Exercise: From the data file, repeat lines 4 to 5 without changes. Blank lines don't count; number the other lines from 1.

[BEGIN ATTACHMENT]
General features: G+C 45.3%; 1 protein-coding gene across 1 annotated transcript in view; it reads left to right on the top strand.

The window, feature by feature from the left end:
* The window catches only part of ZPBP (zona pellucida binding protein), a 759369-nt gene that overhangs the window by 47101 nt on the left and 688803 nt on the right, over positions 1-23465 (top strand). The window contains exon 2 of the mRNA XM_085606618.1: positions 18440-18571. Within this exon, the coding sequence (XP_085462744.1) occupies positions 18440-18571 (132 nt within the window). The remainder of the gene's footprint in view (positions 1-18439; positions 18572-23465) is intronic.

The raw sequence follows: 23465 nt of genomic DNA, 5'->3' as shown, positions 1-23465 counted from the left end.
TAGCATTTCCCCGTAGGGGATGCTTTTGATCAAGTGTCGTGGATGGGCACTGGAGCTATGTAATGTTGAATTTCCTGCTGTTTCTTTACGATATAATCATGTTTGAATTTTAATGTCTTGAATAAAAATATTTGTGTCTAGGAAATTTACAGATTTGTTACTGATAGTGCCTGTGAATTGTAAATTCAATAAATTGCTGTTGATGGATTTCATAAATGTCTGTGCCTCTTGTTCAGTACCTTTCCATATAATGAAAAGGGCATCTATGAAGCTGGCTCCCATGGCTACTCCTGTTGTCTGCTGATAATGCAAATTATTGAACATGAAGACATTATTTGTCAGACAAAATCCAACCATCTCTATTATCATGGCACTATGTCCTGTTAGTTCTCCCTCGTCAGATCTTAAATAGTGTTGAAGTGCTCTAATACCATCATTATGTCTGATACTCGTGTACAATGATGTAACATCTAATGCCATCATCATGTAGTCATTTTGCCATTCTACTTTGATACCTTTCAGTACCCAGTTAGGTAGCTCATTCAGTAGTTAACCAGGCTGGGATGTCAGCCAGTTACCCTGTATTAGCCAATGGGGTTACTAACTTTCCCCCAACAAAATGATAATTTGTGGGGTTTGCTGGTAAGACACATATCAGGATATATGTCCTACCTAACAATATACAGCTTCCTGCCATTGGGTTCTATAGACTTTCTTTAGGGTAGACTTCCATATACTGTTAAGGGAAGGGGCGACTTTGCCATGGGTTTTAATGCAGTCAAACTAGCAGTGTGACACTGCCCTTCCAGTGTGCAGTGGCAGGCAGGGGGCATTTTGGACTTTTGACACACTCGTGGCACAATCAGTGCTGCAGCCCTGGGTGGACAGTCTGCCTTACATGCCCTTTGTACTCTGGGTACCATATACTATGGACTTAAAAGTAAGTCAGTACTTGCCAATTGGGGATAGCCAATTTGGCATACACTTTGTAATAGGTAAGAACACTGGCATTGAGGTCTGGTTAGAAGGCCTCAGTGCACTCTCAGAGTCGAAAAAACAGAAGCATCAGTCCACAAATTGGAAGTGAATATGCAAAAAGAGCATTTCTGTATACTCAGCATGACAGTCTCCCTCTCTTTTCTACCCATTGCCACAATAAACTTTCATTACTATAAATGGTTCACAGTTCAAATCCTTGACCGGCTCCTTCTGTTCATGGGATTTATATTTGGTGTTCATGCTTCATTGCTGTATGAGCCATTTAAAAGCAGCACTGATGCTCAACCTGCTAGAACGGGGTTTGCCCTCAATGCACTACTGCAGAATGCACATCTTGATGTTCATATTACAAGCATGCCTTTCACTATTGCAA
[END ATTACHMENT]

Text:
The raw sequence follows: 23465 nt of genomic DNA, 5'->3' as shown, positions 1-23465 counted from the left end.
TAGCATTTCCCCGTAGGGGATGCTTTTGATCAAGTGTCGTGGATGGGCACTGGAGCTATGTAATGTTGAATTTCCTGCTGTTTCTTTACGATATAATCATGTTTGAATTTTAATGTCTTGAATAAAAATATTTGTGTCTAGGAAATTTACAGATTTGTTACTGATAGTGCCTGTGAATTGTAAATTCAATAAATTGCTGTTGATGGATTTCATAAATGTCTGTGCCTCTTGTTCAGTACCTTTCCATATAATGAAAAGGGCATCTATGAAGCTGGCTCCCATGGCTACTCCTGTTGTCTGCTGATAATGCAAATTATTGAACATGAAGACATTATTTGTCAGACAAAATCCAACCATCTCTATTATCATGGCACTATGTCCTGTTAGTTCTCCCTCGTCAGATCTTAAATAGTGTTGAAGTGCTCTAATACCATCATTATGTCTGATACTCGTGTACAATGATGTAACATCTAATGCCATCATCATGTAGTCATTTTGCCATTCTACTTTGATACCTTTCAGTACCCAGTTAGGTAGCTCATTCAGTAGTTAACCAGGCTGGGATGTCAGCCAGTTACCCTGTATTAGCCAATGGGGTTACTAACTTTCCCCCAACAAAATGATAATTTGTGGGGTTTGCTGGTAAGACACATATCAGGATATATGTCCTACCTAACAATATACAGCTTCCTGCCATTGGGTTCTATAGACTTTCTTTAGGGTAGACTTCCATATACTGTTAAGGGAAGGGGCGACTTTGCCATGGGTTTTAATGCAGTCAAACTAGCAGTGTGACACTGCCCTTCCAGTGTGCAGTGGCAGGCAGGGGGCATTTTGGACTTTTGACACACTCGTGGCACAATCAGTGCTGCAGCCCTGGGTGGACAGTCTGCCTTACATGCCCTTTGTACTCTGGGTACCATATACTATGGACTTAAAAGTAAGTCAGTACTTGCCAATTGGGGATAGCCAATTTGGCATACACTTTGTAATAGGTAAGAACACTGGCATTGAGGTCTGGTTAGAAGGCCTCAGTGCACTCTCAGAGTCGAAAAAACAGAAGCATCAGTCCACAAATTGGAAGTGAATATGCAAAAAGAGCATTTCTGTATACTCAGCATGACAGTCTCCCTCTCTTTTCTACCCATTGCCACAATAAACTTTCATTACTATAAATGGTTCACAGTTCAAATCCTTGACCGGCTCCTTCTGTTCATGGGATTTATATTTGGTGTTCATGCTTCATTGCTGTATGAGCCATTTAAAAGCAGCACTGATGCTCAACCTGCTAGAACGGGGTTTGCCCTCAATGCACTACTGCAGAATGCACATCTTGATGTTCATATTACAAGCATGCCTTTCACTATTGCAA